Service--What is it?

Publicado 1 de noviembre de 2013 no picture Kriyana Reddy

no picture Kriyana Reddy Ver Perfil
Se registró el día 25 de junio de 2013
  • 34 Artículos

There are many poor, sick, underprivileged people in the world.

Of course, all of us can say that we knew that. We can say that we saw it on the news one day or that our history teacher was discussing some vague issue in some ambiguous manner with us; but what are we doing about it? Poverty and suffering have a very obvious correlation that we can link with a slew of statistics and data. However, I'm not here to give you that litany of things. I'm here to do and help you do what business, ads and non-profits can't do for you: get up and act.

Disease is so prevalent, especially in sub-Saharan Africa, that we are actually becoming complacent with the idea that "bad things" are happening there. Instead of that, we should be stronger and more affected now than ever. So, I've decided to take the space/ time in this post to detail a plan of things that we should/ could do in order to better help resolve the problem of poverty and disease within our own communities and of course extending to the global mindset, something which is inherent when charity starts at home:

a) Let's stop complaining! One thing we should understand is that no matter what little, petty things may happen to us, there is a child or another human soul which somewhere in the world is going through some torture which he/she does not deserve. It's okay to feel sad or angry, just don't let it get in the way of efficacy and action. Remember, put others before yourself if you are in a position to work and help others.

b) Start small and think big. Projects, services and ventures do not just magically develop overnight. Think about it in terms of your education: did you know how to read before you learned the alphabet? The same way, keep your goals high because it serves as motivation but remember that every kind deed you commit yourself to has a positive consequence somewhere down the road.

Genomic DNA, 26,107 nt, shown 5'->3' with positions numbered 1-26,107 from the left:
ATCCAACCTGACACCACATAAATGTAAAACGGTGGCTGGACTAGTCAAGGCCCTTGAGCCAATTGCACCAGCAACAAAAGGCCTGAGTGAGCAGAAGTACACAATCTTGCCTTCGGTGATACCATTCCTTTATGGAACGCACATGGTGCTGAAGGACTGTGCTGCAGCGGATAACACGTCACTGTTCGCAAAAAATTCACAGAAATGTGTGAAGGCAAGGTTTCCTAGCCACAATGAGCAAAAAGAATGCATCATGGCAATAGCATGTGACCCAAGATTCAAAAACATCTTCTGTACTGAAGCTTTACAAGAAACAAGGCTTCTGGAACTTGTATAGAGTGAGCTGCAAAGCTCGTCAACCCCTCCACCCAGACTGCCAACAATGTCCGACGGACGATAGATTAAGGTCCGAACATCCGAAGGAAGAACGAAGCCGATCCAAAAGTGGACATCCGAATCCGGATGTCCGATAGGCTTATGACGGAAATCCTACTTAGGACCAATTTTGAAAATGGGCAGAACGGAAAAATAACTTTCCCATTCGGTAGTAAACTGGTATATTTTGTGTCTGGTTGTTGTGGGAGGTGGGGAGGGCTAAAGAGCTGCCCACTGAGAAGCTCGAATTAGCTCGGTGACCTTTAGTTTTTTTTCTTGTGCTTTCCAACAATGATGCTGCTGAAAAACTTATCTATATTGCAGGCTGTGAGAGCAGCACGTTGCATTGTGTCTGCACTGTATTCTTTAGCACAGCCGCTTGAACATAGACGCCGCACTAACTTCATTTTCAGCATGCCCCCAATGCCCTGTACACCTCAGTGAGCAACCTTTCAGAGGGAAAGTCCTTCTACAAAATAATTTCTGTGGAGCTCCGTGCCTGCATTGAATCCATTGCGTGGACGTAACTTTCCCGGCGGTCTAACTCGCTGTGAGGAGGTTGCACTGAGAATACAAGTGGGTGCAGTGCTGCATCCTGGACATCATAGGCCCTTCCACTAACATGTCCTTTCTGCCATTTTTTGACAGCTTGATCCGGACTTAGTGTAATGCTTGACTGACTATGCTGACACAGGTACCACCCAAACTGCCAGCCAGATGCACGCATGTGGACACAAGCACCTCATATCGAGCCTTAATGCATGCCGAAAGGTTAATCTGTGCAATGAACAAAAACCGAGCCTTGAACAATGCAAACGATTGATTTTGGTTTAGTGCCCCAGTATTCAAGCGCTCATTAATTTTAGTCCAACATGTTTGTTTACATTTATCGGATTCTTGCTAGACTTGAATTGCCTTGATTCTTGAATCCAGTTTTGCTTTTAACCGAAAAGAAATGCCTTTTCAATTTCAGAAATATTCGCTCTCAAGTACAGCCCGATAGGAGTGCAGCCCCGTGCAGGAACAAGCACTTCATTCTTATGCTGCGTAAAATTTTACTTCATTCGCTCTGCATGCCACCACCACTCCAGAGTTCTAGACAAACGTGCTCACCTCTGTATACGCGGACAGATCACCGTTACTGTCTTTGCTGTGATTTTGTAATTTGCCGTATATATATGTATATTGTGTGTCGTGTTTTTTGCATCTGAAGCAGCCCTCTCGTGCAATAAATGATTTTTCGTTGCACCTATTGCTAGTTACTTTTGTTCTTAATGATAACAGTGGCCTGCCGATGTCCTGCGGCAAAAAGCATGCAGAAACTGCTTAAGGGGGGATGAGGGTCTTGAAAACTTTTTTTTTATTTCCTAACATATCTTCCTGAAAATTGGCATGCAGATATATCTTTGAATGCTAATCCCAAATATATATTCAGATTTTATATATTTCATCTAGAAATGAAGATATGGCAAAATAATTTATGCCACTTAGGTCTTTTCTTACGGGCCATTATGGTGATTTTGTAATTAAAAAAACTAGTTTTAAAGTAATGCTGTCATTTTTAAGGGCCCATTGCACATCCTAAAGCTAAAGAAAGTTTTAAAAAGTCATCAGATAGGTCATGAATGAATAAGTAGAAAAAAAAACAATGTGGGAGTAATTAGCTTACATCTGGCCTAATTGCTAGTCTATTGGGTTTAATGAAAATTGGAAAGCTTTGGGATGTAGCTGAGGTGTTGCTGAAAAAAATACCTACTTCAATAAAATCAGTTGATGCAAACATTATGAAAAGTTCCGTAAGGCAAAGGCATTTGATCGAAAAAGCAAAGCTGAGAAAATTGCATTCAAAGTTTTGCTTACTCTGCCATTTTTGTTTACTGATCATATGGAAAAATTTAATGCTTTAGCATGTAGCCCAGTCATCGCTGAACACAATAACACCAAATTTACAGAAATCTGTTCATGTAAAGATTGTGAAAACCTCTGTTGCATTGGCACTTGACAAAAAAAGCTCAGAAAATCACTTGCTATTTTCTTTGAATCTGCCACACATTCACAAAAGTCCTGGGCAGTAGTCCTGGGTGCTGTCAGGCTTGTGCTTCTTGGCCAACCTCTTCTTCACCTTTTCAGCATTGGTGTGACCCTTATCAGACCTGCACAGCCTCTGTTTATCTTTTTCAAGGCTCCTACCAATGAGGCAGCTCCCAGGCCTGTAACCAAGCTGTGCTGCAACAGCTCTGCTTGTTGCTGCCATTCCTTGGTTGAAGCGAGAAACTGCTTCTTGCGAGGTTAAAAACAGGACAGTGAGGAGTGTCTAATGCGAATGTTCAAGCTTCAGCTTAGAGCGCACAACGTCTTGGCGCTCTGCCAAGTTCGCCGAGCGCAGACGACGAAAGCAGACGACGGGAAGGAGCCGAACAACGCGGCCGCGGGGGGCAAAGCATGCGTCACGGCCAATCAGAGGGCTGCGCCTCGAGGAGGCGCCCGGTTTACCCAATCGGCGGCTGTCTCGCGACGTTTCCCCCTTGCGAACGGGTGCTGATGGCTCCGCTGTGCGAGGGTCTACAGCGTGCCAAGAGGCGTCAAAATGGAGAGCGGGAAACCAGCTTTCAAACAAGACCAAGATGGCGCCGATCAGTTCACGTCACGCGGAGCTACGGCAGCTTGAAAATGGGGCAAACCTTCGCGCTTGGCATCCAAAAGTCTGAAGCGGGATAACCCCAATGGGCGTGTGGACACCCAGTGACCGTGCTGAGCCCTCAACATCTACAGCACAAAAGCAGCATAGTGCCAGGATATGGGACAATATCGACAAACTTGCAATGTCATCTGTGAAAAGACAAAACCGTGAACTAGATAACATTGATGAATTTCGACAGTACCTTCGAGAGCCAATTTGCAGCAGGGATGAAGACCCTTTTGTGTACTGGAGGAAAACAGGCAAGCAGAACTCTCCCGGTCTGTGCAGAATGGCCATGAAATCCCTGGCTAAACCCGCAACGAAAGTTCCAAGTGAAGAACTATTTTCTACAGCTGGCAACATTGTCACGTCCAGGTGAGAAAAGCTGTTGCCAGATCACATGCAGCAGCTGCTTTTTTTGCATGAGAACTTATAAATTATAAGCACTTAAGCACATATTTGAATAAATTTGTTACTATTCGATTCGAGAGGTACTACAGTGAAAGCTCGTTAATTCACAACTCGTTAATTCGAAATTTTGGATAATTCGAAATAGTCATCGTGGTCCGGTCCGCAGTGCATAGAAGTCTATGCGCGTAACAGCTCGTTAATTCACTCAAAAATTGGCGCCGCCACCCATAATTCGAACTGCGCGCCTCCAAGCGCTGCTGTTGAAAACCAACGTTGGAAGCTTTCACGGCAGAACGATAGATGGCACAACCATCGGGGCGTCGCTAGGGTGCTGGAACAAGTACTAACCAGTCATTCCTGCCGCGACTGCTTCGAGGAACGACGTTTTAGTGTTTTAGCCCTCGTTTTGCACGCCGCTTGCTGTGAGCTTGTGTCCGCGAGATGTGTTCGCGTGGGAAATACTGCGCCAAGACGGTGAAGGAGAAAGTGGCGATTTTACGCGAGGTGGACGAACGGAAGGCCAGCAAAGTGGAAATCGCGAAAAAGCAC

c) Educate yourself. There is no use in acknowledging that an issue is prevalent without actually knowing why or how. You don't have to write a book about it; just connect yourself and most importantly, keep yourself abreast of developments in the area (e.g. UN work, UNICEF aid programs, national initiatives).

d) Take a stand. Start helping members of your community because a little work goes a long way. For example, start a canned food drive to help underprivileged members of your neighborhood, or volunteer at a local hospital to help care for patients with AIDS, cancer, whatever it may be; organize small fundraisers within your community to raise money to give to funds like UNICEF or UNAID, perhaps one you are familiar with at home. Give connection to others by writing...on sites like VOY!

e) Lastly, develop a passion. Nothing good comes from banal work and mundane, robotic processes. Whether you focus your efforts on providing education or women's rights, make sure you feel as strongly about it as you do about your own life.

The best way to find yourself is to lose yourself in the service of others.- Mahatma Gandhi


children youth Disability human rights peace Environment africa women empowerment aids health men rights poverty disease death




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